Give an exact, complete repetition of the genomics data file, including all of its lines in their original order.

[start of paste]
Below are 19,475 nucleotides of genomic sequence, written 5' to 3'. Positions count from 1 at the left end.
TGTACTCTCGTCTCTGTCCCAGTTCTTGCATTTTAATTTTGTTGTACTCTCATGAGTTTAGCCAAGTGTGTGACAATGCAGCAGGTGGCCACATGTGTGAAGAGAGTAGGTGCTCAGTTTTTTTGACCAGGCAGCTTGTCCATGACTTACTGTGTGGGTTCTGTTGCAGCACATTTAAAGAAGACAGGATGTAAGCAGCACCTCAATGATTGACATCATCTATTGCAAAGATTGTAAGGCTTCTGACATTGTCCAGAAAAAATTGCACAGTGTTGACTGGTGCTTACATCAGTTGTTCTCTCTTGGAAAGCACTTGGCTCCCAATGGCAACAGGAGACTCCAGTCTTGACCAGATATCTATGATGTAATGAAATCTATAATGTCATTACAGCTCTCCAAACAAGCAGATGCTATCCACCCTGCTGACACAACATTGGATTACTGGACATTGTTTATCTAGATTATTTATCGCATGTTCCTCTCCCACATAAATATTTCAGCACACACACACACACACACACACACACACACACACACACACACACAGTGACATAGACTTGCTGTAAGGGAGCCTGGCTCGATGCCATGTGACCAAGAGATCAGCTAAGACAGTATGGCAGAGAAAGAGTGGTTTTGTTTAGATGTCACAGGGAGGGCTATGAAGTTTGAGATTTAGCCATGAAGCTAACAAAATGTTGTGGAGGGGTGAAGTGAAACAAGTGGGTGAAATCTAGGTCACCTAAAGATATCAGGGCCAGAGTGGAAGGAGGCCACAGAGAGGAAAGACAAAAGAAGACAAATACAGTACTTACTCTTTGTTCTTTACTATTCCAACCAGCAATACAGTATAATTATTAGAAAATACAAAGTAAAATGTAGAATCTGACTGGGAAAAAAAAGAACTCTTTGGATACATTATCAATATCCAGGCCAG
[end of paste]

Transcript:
Below are 19,475 nucleotides of genomic sequence, written 5' to 3'. Positions count from 1 at the left end.
TGTACTCTCGTCTCTGTCCCAGTTCTTGCATTTTAATTTTGTTGTACTCTCATGAGTTTAGCCAAGTGTGTGACAATGCAGCAGGTGGCCACATGTGTGAAGAGAGTAGGTGCTCAGTTTTTTTGACCAGGCAGCTTGTCCATGACTTACTGTGTGGGTTCTGTTGCAGCACATTTAAAGAAGACAGGATGTAAGCAGCACCTCAATGATTGACATCATCTATTGCAAAGATTGTAAGGCTTCTGACATTGTCCAGAAAAAATTGCACAGTGTTGACTGGTGCTTACATCAGTTGTTCTCTCTTGGAAAGCACTTGGCTCCCAATGGCAACAGGAGACTCCAGTCTTGACCAGATATCTATGATGTAATGAAATCTATAATGTCATTACAGCTCTCCAAACAAGCAGATGCTATCCACCCTGCTGACACAACATTGGATTACTGGACATTGTTTATCTAGATTATTTATCGCATGTTCCTCTCCCACATAAATATTTCAGCACACACACACACACACACACACACACACACACACACACACACACAGTGACATAGACTTGCTGTAAGGGAGCCTGGCTCGATGCCATGTGACCAAGAGATCAGCTAAGACAGTATGGCAGAGAAAGAGTGGTTTTGTTTAGATGTCACAGGGAGGGCTATGAAGTTTGAGATTTAGCCATGAAGCTAACAAAATGTTGTGGAGGGGTGAAGTGAAACAAGTGGGTGAAATCTAGGTCACCTAAAGATATCAGGGCCAGAGTGGAAGGAGGCCACAGAGAGGAAAGACAAAAGAAGACAAATACAGTACTTACTCTTTGTTCTTTACTATTCCAACCAGCAATACAGTATAATTATTAGAAAATACAAAGTAAAATGTAGAATCTGACTGGGAAAAAAAAGAACTCTTTGGATACATTATCAATATCCAGGCCAG